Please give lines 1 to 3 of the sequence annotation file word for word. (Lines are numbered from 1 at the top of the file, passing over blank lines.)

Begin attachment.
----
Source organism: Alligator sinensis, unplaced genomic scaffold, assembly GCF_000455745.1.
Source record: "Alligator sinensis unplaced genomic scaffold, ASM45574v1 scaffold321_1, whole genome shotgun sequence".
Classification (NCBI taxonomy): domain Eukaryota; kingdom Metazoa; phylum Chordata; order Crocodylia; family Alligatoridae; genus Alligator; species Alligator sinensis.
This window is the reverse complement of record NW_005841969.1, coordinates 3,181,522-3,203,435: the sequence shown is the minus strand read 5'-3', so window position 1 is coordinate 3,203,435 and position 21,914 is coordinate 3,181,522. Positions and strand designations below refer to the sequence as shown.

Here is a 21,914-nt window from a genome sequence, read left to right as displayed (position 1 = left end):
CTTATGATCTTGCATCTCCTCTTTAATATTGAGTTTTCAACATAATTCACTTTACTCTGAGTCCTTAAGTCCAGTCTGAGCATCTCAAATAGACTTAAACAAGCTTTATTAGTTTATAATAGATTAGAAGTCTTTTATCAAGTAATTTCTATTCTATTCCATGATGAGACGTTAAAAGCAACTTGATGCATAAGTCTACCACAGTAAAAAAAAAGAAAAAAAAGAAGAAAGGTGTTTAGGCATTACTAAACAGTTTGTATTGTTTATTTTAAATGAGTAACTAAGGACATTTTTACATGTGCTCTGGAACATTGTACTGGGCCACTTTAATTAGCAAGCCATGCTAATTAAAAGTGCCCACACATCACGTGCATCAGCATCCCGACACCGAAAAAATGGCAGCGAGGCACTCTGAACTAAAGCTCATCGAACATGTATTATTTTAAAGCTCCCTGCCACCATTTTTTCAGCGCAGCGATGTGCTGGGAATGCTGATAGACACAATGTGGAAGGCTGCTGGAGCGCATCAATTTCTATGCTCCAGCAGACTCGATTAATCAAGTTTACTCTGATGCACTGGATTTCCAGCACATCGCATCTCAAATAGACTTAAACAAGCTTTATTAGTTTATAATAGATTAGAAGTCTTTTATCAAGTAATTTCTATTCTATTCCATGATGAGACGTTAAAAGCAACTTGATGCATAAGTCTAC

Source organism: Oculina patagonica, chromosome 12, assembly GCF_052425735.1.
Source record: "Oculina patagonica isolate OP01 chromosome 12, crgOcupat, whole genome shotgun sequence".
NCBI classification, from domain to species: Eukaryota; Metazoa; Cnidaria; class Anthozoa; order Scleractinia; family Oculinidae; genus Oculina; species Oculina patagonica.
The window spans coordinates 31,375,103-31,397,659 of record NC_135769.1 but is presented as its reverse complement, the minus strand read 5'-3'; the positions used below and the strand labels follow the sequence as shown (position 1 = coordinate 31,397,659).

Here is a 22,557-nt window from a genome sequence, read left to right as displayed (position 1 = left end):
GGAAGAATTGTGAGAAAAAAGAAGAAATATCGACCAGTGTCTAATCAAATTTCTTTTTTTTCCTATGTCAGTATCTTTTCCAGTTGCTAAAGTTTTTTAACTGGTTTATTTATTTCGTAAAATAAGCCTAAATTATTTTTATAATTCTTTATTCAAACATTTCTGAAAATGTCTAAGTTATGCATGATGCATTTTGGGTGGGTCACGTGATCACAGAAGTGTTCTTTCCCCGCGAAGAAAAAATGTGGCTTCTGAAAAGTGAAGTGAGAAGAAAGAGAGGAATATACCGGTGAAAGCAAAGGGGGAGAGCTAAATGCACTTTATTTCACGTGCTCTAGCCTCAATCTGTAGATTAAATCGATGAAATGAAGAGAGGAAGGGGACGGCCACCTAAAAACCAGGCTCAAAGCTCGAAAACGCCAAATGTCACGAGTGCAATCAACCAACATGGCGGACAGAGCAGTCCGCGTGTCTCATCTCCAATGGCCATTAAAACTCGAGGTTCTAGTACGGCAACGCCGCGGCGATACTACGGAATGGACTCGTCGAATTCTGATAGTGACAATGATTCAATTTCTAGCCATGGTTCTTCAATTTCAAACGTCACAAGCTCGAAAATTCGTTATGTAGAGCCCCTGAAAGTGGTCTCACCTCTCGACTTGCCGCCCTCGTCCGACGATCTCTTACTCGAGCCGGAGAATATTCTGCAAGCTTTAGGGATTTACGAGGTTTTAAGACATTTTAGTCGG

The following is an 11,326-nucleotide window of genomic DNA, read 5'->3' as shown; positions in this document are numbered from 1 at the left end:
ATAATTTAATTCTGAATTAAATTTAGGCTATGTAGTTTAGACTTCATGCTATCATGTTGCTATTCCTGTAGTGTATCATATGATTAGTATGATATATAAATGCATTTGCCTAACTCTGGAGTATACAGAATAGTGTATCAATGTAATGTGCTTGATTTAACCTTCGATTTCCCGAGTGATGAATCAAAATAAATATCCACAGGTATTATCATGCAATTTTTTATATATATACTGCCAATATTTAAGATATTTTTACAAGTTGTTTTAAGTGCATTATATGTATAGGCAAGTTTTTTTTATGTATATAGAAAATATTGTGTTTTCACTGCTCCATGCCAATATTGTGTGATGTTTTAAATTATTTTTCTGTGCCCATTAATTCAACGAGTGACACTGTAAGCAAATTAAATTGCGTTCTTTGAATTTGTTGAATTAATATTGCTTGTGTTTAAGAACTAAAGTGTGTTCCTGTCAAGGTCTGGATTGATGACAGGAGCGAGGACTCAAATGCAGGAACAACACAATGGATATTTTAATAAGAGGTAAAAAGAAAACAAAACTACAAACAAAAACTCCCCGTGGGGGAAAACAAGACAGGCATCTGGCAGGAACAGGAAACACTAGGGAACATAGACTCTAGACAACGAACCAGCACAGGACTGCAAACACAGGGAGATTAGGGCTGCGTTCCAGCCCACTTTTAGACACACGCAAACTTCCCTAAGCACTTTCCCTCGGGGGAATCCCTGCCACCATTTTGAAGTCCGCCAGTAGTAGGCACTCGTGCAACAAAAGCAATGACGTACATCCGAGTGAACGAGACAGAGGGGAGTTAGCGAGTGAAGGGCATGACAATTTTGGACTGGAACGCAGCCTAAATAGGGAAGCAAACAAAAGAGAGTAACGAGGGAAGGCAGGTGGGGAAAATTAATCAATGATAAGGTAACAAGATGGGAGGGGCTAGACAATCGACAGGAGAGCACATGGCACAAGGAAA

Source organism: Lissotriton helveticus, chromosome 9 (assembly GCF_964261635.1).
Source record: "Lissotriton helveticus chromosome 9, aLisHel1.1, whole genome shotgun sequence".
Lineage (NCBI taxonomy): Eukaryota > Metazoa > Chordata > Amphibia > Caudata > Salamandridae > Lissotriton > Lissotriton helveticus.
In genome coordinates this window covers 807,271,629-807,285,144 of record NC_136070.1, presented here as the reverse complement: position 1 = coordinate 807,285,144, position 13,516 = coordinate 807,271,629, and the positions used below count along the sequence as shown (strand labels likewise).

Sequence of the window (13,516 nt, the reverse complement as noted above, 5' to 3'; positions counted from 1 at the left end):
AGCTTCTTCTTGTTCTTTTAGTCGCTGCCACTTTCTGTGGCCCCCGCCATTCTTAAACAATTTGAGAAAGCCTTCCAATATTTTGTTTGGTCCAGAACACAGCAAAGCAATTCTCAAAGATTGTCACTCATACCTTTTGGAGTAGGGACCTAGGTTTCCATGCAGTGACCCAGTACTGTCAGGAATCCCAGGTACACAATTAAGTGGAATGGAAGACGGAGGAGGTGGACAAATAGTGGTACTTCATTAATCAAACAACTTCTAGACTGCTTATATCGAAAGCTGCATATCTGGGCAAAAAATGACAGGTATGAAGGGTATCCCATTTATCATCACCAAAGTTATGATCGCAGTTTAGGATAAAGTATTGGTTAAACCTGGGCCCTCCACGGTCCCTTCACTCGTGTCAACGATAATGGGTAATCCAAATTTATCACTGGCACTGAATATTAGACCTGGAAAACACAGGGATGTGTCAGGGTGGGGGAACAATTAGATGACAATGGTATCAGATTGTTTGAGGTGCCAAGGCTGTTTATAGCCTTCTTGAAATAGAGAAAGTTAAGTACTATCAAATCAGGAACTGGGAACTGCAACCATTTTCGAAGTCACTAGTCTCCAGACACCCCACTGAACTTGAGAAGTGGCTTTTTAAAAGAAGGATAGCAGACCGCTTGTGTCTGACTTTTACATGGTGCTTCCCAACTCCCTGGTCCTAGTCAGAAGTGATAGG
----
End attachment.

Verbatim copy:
Source organism: Alligator sinensis, unplaced genomic scaffold, assembly GCF_000455745.1.
Source record: "Alligator sinensis unplaced genomic scaffold, ASM45574v1 scaffold321_1, whole genome shotgun sequence".
Classification (NCBI taxonomy): domain Eukaryota; kingdom Metazoa; phylum Chordata; order Crocodylia; family Alligatoridae; genus Alligator; species Alligator sinensis.